An American Editor

June 14, 2017

From the Archives: What to Charge (Part I)

(The following essay was originally published on
An American Editor on August 5, 2013.)

One problem with editing as a profession is that it is easy to set one’s self up as an editor. The result is that every day brings new editors into competition with existing editors. And every day the question gets asked: “What should I charge?”

The first response to that question, at least in the United States, is to take a look at the EFA (Editorial Freelancers Association) list of editorial rates. It does no harm to look at the rate schedule, as long as you recognize the failings of the schedule and do not rely on it for setting your rates.

The EFA schedule of rates is based on surveys of EFA members. Consequently, the survey excludes data from the many thousands of nonmembers. More importantly, the portion of the membership that responds to the survey is just a small fraction of the EFA membership, which itself is but a miniscule fraction of the universe of editorial freelancers. There are other biases in the survey as well.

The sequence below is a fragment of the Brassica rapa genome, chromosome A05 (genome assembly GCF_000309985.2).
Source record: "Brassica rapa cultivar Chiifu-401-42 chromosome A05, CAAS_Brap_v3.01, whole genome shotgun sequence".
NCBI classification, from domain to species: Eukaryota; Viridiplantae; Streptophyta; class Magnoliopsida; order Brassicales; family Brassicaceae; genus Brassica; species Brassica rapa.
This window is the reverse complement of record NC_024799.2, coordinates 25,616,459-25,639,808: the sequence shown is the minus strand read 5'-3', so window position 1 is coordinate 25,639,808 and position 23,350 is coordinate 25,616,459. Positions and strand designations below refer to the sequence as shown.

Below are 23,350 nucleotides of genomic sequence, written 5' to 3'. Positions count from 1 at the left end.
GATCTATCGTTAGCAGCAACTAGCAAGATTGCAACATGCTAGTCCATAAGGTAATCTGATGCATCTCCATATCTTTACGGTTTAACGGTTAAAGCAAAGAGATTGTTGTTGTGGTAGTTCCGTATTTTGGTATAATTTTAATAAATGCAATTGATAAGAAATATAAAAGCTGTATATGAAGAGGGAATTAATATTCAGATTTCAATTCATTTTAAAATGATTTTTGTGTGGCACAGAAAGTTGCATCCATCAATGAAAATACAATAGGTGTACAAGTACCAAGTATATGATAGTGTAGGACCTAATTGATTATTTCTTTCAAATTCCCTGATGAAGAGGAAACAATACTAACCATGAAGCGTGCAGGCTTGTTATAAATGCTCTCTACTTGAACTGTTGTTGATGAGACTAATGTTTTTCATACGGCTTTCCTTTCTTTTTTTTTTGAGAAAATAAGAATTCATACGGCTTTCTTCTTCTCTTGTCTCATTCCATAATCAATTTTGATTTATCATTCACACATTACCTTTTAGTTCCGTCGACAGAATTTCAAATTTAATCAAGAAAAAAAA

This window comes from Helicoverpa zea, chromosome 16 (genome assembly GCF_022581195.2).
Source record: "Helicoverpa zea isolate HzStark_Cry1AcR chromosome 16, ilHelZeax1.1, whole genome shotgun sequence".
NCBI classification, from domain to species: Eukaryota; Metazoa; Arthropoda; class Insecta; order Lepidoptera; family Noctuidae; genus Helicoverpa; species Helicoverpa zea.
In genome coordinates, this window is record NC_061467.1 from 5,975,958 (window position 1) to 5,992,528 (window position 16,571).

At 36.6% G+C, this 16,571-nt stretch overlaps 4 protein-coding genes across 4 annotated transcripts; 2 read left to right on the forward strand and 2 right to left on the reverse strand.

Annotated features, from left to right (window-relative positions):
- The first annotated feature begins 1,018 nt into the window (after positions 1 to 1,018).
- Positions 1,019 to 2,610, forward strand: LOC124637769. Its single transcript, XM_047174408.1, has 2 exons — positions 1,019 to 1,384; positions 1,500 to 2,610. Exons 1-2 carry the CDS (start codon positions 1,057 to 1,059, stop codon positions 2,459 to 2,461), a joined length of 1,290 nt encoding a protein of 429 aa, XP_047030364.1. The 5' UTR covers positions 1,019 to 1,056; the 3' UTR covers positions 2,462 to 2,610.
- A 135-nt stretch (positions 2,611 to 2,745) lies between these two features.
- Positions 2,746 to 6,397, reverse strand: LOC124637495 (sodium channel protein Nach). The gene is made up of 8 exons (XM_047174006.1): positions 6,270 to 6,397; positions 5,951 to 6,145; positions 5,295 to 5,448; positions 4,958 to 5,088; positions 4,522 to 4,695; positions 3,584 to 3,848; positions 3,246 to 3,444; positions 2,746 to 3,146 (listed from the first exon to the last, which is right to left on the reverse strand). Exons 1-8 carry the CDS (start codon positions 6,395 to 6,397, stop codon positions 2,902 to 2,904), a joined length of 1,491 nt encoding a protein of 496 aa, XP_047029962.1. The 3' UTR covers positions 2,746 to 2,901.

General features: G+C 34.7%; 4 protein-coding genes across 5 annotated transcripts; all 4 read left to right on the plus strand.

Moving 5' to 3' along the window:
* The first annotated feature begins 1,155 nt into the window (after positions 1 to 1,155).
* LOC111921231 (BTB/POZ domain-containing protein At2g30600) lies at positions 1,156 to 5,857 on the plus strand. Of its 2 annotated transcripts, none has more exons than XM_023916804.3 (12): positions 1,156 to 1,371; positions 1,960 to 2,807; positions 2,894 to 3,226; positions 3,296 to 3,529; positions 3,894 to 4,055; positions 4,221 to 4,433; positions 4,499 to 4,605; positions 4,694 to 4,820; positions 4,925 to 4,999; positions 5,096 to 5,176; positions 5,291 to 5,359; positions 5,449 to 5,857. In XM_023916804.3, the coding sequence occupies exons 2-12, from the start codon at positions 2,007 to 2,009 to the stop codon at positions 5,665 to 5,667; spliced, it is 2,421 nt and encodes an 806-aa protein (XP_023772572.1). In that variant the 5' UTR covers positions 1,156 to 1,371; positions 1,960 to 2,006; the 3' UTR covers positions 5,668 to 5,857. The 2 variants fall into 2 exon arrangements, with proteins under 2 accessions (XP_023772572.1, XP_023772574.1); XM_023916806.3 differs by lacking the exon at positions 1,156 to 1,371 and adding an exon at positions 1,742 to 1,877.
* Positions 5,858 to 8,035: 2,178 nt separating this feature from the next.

The EFA schedule is also problematic because it fails to define its terms. For example, what does “basic copyediting” include/exclude that distinguishes it from “heavy copyediting?” What justifies the range difference? Suppose the copyediting were “medium.” How does that differ from “heavy” or “basic?” (For a discussion of light, medium, and heavy and their real-world relationship to editing, see The Business of Editing: Light, Medium, or Heavy?)

Bottom line is that the EFA schedule of rates is a place to begin but not to stop. It should be reviewed then discarded.

A problem with the query about what to charge is that the asker believes in a false assumption — that there is a “going rate.” There really isn’t a going rate in editing. It is true that many publishers pay similar fees for work, but if you look at what work is required, you will see that there is a great variance among publishers. In the case of authors, there is no rate similarity that is author imposed. Authors deal with editors on a one-to-one basis, and negotiate rate one-to-one. Publishers, in contrast, deal with many editors simultaneously and thus have company-established pay guidelines that they impose.